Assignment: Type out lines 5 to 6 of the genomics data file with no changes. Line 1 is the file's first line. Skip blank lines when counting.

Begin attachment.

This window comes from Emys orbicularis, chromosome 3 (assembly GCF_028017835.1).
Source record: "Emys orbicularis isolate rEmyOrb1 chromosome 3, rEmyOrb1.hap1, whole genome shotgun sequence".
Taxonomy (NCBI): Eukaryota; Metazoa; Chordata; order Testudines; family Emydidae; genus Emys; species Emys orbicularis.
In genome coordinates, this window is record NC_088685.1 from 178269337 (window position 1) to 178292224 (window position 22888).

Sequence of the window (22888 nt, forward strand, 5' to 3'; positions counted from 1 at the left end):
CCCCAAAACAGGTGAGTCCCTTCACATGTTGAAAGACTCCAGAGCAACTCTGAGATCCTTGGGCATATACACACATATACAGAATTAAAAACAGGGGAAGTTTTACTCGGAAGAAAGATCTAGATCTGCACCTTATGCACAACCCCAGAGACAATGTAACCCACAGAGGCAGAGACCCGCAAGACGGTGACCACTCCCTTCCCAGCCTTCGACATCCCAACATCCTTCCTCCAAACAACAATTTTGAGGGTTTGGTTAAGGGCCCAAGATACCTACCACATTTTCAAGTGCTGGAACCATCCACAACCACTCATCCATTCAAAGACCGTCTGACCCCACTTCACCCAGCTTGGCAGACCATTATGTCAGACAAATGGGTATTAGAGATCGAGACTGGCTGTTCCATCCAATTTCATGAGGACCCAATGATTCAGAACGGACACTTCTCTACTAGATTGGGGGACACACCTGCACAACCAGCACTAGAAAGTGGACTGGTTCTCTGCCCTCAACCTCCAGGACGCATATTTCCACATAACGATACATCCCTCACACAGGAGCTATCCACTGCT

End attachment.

Sequence of the window (22888 nt, forward strand, 5' to 3'; positions counted from 1 at the left end):
CCCCAAAACAGGTGAGTCCCTTCACATGTTGAAAGACTCCAGAGCAACTCTGAGATCCTTGGGCATATACACACATATACAGAATTAAAAACAGGGGAAGTTTTACTCGGAAGAAAGATCTAGATCTGCACCTTATGCACAACCCCAGAGACAATGTAACCCACAGAGGCAGAGACCCGCAAGACGGTGACCACTCCCTTCCCAGCCTTCGACATCCCAACATCCTTCCTCCAAACAACAATTTTGAGGGTTTGGTTAAGGGCCCAAGATACCTACCACATTTTCAAGTGCTGGAACCATCCACAACCACTCATCCATTCAAAGACCGTCTGACCCCACTTCACCCAGCTTGGCAGACCATTATGTCAGACAAATGGGTATTAGAGATCGAGACTGGCTGTTCCATCCAATTTCATGAGGACCCAATGATTCAGAACGGACACTTCTCTACTAGATTGGGGGACACACCTGCACAACCAGCACTAGAAAGTGGACTGGTTCTCTGCCCTCAACCTCCAGGACGCATATTTCCACATAACGATACATCCCTCACACAGGAGCTATCCACTGCT